I think Wells can earn somewhere around $6 per share in a few years. Even if we haircut that number, the stock is trading at roughly 8x earnings. Personally, I don't think that makes any sense. With the stock anywhere near current levels, my hope is management will spend a significant percentage of capital on repurchases (something they are already committed to as part of bringing down their CET1 ratio). Warren Buffett (Trades, Portfolio) said at the most recent Berkshire Hathaway shareholder meeting that Wells "is a wonderful bank that's going to do very well over time... we'll make a lot of money." Since that time, the stock has fallen approximately 15%. In my opinion, the story is unchanged (customer data supports that conclusion). If you Wells for the long run, I think there's a good chance you'll be happy with the outcome from here.

Microsoft Corp. (MSFT)

Microsoft, like Berkshire, has been a top holding for as long as I've been doing these reviews. Fiscal 2018 was another strong year for Microsoft's business. In the most recent quarter, the commercial cloud business reached $34 billion in run rate revenues (amazingly, it still grew 47% year over year). CEO Satya Nadella has proven he is exactly the right person to lead Microsoft (remember that many commentators were certain an internal hire would be a huge mistake; they were wrong).

Microsoft continues to have a fortress balance sheet that will be used for the benefit of investors (the pace of repurchases increased meaningfully last quarter). However, as I noted last year, I do not think the stock is particularly cheap (though it looks better after the recent selloff). On the other hand, this is a wonderful business with a best-in-class leadership team. I think the bias of most value investors (myself included) in this situation is to head for the exits prematurely. I am not sure that's the correct course of action, particularly if that means incurring a significant tax liability. I like the idea of being Nadella's business partner for the long term, even if I'm not in love with what I'm being asked to pay for that privilege. For that reason, I feel comfortable being "slow" to recognize gains and continue holding a sizable position.

Comcast Corp. (CMCSA)

Comcast, which accounts for 10% of my equity portfolio, is a leading provider of video, internet and voice services to residential and business customers in the United States. I think the company has a sustainable competitive advantage in this segment and believe that cord cutting is a manageable long-term risk for the business. In addition, I'm willing to give management a longer leash on M&A than others (or at least, that's my perception). I think they've earned that right based on the track record they've established over 20-plus years.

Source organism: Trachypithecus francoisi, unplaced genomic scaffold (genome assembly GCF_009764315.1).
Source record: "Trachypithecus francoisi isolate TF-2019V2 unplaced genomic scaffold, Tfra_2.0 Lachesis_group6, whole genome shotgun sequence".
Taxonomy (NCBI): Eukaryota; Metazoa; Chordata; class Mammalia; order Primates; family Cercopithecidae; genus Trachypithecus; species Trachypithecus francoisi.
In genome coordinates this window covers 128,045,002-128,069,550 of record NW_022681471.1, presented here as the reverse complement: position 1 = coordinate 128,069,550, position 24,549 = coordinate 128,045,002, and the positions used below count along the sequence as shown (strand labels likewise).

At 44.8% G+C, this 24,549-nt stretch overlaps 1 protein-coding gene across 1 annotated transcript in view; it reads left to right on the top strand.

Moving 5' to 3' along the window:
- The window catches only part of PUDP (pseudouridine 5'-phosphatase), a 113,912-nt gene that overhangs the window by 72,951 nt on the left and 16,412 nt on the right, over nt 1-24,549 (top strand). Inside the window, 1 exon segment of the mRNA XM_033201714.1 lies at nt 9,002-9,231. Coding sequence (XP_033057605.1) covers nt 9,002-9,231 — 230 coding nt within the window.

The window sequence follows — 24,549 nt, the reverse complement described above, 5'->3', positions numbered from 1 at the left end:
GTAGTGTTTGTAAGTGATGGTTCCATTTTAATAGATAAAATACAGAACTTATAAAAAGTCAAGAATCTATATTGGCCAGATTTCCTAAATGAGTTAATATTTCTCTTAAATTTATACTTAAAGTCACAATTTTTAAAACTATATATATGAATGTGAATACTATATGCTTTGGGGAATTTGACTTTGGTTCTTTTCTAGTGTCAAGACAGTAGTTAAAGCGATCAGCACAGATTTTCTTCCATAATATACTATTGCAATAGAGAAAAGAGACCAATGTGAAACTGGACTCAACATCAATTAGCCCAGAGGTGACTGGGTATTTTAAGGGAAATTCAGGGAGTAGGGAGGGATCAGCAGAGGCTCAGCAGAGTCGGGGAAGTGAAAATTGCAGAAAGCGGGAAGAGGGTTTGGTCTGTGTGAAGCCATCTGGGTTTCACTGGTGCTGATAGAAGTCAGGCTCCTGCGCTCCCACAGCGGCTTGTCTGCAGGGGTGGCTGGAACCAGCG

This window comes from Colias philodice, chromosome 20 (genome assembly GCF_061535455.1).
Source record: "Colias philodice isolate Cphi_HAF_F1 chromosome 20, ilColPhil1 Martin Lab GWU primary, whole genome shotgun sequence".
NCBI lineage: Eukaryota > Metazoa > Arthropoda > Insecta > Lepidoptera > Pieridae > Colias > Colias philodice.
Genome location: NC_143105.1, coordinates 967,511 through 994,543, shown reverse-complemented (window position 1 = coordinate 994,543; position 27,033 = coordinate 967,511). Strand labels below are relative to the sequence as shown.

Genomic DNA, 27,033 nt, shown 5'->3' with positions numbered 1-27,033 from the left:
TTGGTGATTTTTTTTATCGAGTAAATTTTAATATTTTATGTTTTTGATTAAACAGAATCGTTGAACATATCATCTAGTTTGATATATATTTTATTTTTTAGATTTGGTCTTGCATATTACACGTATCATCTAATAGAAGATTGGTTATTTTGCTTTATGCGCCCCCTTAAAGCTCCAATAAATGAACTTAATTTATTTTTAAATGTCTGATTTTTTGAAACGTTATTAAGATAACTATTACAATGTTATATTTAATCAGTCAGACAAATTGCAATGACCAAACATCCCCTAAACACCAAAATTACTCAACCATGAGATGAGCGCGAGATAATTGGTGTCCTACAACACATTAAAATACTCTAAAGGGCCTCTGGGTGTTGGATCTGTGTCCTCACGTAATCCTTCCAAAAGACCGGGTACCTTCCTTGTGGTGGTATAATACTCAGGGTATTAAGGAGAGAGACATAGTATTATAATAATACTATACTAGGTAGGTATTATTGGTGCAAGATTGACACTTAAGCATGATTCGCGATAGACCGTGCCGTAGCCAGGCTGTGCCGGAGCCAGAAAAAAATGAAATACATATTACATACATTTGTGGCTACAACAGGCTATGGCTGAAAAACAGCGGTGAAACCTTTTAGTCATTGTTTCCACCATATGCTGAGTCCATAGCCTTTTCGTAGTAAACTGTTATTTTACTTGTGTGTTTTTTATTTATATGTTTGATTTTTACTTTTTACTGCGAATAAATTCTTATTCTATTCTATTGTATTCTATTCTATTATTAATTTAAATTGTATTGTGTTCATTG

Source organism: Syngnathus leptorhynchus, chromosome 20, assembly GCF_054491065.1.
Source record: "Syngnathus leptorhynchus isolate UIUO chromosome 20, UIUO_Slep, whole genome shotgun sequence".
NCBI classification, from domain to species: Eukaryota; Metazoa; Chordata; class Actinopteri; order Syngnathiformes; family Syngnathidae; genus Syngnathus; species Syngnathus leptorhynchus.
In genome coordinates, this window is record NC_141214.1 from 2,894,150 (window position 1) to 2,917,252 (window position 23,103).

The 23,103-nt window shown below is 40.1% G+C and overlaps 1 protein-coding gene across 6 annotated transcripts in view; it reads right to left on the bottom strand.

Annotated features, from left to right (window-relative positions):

Rather than rehash what I wrote last year, I'll reprint the conclusion from that article:

"Comcast is a well-run, high-quality business. Management has proven adept at navigating a changing landscape, in addition to demonstrating intelligent capital allocation and operational ability over many years. Over the course of an investment lifetime, you will do quite well if you partner with high-quality individuals like Brian Roberts and Steve Burke."

I think that's still correct. At $34 per share, Comcast trades at a material discount to my estimate of intrinsic value. If the stock price continues to decline, I will add to my position.


All in, my pretax investment return for the year, including transaction costs, was roughly +3%. That's certainly not what I'm looking for on an absolute basis, but I can take some comfort in holding up decently in a market that was down more than 4% (including dividends) for 2018. Considering how I structure my portfolio and the kind of companies I own, that's the kind of outcome I would expect when the market has a down year.

With a few years behind us, it probably makes sense to start presenting return data beyond the past 12 months. Over the past five years, my portfolio has compounded at 11.4% per annum, compared to 8.5% per annum for the S&P 500. It's probably still too early to draw any meaningful conclusions from those numbers, but it's at least an encouraging start.

I don't have any idea what Mr. Market has in store for us in 2019, but I'd be happy if we see more volatility and lower stock prices. Those are the prerequisites for compelling opportunities. As always, I look forward to the thoughts of fellow investors. Best of luck in the coming year!

Disclosure: Long FOXA, BRK.B, WFC, MSFT and CMCSA.

Read more here:

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  • Berkshire Hathaway: A Solid First Half of the Year
  • Thinking About Facebook

This article first appeared on GuruFocus.